3 Principles For Finding Companies To Invest In
Principle #1 – Don’t Confuse Investing With Donating to a Cause
When considering investing in a company’s stock it’s vitally important to distinguish between evaluating the company vs. considering its valuation. To evaluate a company means to consider its overall suitability as an investment and to otherwise determine whether you’re comfortable with it. In other words, I don’t ever recommend investing in a company if you have a problem with the kind of business they’re in, or the goods and services they produce. For example, if you think smoking is bad for society then by all means don’t invest in a cigarette company, no matter how well you might think the stock will perform. Having said that, once you’ve evaluated a company and determined that you don’t have any ethical or moral problems with its business, it’s then time to consider the valuation of the company, or how much it’s stock is actually worth in dollars.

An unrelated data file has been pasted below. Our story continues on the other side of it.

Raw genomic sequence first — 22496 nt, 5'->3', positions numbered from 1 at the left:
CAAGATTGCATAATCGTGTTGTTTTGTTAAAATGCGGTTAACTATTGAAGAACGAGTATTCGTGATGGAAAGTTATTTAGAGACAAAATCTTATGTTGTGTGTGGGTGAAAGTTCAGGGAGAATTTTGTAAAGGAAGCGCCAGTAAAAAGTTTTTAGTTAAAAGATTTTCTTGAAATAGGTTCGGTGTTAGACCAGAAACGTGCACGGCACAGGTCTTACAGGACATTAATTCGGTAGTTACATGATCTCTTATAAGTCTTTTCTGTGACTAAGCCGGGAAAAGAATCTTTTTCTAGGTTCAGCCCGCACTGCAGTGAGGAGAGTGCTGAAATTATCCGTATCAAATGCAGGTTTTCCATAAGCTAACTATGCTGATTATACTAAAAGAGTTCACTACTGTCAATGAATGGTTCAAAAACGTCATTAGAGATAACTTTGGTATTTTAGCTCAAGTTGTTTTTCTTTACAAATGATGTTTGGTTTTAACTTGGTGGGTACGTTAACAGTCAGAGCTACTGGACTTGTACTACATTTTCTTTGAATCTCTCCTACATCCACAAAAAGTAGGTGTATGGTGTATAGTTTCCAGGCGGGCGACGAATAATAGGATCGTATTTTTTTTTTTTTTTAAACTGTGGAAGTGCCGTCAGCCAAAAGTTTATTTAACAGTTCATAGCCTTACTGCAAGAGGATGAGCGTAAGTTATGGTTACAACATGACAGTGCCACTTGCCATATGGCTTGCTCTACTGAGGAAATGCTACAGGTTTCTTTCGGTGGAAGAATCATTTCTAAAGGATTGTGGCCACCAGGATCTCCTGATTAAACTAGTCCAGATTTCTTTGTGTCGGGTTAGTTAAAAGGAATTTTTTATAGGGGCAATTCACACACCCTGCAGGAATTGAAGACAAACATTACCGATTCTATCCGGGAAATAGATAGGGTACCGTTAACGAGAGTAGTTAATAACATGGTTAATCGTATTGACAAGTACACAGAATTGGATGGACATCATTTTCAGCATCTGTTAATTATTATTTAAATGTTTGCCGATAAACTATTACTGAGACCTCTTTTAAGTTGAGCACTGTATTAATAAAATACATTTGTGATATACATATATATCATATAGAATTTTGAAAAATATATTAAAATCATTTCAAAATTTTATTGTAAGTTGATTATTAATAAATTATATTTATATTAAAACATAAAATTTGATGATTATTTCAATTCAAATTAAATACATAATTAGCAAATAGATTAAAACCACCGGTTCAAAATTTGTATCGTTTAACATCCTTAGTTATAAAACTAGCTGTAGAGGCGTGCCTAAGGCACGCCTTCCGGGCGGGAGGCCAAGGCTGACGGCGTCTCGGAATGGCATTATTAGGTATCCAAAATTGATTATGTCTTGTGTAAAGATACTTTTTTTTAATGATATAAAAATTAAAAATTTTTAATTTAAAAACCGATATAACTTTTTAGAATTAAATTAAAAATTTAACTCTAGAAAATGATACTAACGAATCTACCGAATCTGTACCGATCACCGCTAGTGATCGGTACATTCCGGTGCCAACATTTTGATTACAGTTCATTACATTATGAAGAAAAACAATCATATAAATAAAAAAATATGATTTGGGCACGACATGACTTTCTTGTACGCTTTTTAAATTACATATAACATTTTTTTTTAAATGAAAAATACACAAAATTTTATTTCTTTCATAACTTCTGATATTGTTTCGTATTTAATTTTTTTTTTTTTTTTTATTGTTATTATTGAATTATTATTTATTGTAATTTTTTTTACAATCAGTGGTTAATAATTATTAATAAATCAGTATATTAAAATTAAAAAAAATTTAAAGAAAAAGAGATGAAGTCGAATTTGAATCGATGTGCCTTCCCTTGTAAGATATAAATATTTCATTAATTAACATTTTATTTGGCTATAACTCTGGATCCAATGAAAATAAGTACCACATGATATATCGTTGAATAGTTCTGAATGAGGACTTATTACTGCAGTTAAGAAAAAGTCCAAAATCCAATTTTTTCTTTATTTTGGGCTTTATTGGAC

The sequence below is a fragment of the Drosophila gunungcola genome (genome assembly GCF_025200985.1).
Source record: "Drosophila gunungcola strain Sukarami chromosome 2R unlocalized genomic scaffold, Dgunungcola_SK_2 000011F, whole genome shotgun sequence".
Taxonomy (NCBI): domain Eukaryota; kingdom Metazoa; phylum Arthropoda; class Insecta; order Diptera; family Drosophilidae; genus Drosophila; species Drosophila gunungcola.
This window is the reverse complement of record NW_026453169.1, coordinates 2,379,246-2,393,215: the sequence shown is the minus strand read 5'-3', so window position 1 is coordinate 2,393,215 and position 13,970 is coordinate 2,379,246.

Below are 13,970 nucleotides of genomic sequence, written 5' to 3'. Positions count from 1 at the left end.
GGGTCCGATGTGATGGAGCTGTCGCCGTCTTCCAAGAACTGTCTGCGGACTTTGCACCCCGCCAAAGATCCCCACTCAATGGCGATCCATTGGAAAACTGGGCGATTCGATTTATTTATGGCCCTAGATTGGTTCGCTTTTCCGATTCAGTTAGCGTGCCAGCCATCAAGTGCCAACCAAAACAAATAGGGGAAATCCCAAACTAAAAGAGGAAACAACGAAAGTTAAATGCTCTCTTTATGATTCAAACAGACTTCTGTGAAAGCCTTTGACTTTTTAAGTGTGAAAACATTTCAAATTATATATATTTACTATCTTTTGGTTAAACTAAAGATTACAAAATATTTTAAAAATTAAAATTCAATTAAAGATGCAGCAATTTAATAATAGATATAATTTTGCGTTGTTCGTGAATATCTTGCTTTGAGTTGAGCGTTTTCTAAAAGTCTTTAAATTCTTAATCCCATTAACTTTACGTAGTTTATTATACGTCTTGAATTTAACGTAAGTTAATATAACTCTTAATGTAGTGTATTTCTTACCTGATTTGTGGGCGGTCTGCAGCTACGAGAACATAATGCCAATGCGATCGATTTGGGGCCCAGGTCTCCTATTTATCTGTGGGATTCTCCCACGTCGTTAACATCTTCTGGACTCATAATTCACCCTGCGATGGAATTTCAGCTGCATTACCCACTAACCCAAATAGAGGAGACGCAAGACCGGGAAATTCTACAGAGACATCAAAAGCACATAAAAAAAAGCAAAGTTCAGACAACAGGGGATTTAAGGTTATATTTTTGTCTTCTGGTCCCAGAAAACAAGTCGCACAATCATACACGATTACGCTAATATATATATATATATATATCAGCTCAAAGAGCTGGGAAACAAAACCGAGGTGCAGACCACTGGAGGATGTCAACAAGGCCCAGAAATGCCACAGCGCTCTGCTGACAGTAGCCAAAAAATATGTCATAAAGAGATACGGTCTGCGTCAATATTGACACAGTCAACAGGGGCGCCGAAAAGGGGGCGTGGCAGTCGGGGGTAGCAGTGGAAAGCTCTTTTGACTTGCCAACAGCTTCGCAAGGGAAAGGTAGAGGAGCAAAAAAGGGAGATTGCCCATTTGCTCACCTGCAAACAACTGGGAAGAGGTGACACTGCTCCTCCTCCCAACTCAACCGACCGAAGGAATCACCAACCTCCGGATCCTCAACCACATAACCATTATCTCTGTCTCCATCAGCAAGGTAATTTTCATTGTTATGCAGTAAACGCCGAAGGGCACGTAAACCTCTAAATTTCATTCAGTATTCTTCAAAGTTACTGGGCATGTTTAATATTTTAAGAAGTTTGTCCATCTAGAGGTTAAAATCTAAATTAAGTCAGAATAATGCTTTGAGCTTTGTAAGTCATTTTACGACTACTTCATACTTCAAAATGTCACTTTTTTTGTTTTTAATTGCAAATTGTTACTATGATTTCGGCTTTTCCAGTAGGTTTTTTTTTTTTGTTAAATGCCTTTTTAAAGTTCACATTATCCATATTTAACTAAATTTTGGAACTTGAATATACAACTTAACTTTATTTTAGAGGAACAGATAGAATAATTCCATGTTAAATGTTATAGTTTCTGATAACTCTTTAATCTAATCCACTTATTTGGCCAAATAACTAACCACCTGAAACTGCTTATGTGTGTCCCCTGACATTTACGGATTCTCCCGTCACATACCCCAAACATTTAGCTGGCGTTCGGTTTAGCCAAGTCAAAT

“Find Companies To Invest In That You Don’t Have Any Ethical or Moral Problems With It’s Business”
This is an important concept, because people sometimes confuse investing with donating to a worthwhile cause. For example, if a company is pursuing green initiatives such as clean energy, there are certain people who will almost blindly pour money into it. Is that a wise or unwise use of money? It depends. If your intention is to “invest” in a clean energy company without a thorough analysis of its business prospects then you’re acting unwisely because remember, when investing, the question you’re asking is not whether a company can save the world, but whether they can bring their products to market and generate a pile of cash in the process. On the other hand, funding a clean energy company can be a good use of your money even though it may be years away from producing a commercially viable prototype if your primary intention is to help the environment and profit is an afterthought (or not a